Photos by Brendan McAleer, courtesy Mazda
TOKYO, Japan – At present, Mazda only produces a single vehicle with the MX prefix: the MX-5. Thus, the reveal of a new electric crossover at this year’s Tokyo Motor Show is significant for a number of reasons.
The MX-30 is Mazda’s first production electric vehicle. Note the emphasis on “production.” Rather than the conceptual machines shown elsewhere at this year’s show, Mazda’s reveal is destined for showrooms in 2020. Don’t expect to be able to buy one yourself any time soon – the MX-30 will be available in Europe and Japan only – but do expect to see them flitting about the roads on your next trip abroad.
For a production car, Mazda was a little light on the details. The MX-30 comes equipped with a 35.5 kWh lithium-ion battery, but no official range was provided. According to Autocar magazine, estimated total range is just under 200 km, with power outputs at 141 hp and 195 lb-ft of torque.
The MX-30 will be front-wheel-drive only, but benefits from an enhanced version of Mazda’s torque-vectoring drive system. Mazda claims that the more precise nature of torque control that an electric motor provides has allowed their engineers to tune for better body control in transitions.
Based purely on how entertaining the rest of the Mazda portfolio is from behind the steering wheel, the MX-30 will doubtless be good fun to drive. The lower centre of gravity provided by a low-mounted battery pack should give it handling characteristics that belie its high-riding driving position. Imagine a CX-3 with better torque response.
From a design perspective, the MX-30’s party piece is its “freestyle” doors. Small rear doors fold out backwards, in much the same manner as the Toyota FJ Cruiser, or indeed Mazda’s RX-8. The MX-30 is thus provided with added practicality to go with its coupe-crossover looks. The trunk is also usefully sized.
Inside, Mazda’s infused their driver-centric style with a more environmentally sensitive feel. Instead of traditional wood accents, there’s reclaimed cork bark, both a low-impact material and a nod to Mazda’s roots as the Toyo Cork Kogyo company. A seven-inch touchscreen handles infotainment duties, but retains physical buttons. There are also vegan-friendly upholstery alternatives to the usual leather.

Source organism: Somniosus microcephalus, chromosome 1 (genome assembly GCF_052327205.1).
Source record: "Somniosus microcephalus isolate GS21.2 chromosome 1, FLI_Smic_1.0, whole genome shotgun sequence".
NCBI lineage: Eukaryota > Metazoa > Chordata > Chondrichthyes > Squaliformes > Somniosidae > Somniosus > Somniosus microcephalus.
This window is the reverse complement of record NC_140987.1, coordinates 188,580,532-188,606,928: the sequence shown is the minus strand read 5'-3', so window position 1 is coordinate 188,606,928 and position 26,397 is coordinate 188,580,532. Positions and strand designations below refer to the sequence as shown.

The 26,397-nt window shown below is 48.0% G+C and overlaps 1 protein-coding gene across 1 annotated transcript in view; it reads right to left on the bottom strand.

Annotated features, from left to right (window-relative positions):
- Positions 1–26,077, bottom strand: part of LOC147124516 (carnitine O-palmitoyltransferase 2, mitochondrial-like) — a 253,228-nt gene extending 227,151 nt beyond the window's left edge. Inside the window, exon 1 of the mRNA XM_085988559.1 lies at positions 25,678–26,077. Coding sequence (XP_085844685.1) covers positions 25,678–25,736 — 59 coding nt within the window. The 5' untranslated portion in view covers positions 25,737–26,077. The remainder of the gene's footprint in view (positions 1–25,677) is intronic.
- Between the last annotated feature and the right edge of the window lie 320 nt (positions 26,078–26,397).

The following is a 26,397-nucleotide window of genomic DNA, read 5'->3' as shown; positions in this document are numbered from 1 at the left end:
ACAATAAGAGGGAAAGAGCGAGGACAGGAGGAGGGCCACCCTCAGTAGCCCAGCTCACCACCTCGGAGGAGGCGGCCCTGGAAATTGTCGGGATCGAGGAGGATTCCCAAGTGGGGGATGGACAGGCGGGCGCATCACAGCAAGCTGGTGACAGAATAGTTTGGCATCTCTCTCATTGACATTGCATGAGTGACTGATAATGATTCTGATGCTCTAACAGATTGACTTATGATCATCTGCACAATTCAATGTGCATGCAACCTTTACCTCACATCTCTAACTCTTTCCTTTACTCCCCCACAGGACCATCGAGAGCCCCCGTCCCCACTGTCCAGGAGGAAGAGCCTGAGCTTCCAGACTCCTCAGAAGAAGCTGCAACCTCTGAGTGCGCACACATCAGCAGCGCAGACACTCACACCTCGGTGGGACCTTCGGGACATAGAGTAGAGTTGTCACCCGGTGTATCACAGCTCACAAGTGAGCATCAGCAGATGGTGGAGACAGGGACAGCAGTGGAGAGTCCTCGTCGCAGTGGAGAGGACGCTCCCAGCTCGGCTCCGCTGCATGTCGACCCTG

Other interesting tidbits gleaned from Mazda’s debut include the potential for an extended-range MX-30 fitted with a Mazda rotary engine. Alone among manufacturers, Mazda has continued to pour R&D dollars into the rotary engine, as it is so central to their identity. Compact single-rotor engines have been used as range-extenders in several working concepts, so this idea is something that could be executed within a couple of years. Mazda’s rotaries have the added advantage that they can run on multiple fuels, including hydrogen.
But leaving all that aside for the moment, what the MX-30 really represents is a return to Mazda’s experimental side. In the 1980s and 1990s, cars like the MX-3 and MX-6 provided a dose of sportiness in a practical form people could live with everyday. The 2+2 RX-8 was also an interesting blend of sportscar handling and semi-practicality, if you could handle the quirks of rotary-engine ownership.
The MX-30 promises a bit more fun than your average EV eco-pod, both in the way it’ll drive, and in personality. There’s no reason Mazda couldn’t do something similar when it’s time to refresh the CX-3. The days of sporty coupes are long past, but there’s no reason every crossover has to have four conventional doors and a boring silhouette.
Imagine an MX-60 that blends the swoopy looks of the Mazda6 with a little more ride height that the market demands these days. Or imagine an even sportier variant of the Mazda3 hatchback, slotting in beneath the CX-5.
The MX-30 isn’t just Mazda’s first production EV, although that’s the headline. It’s also Mazda getting a little playful with their engineering. In an increasingly homogeneous market, that’s cause for celebration.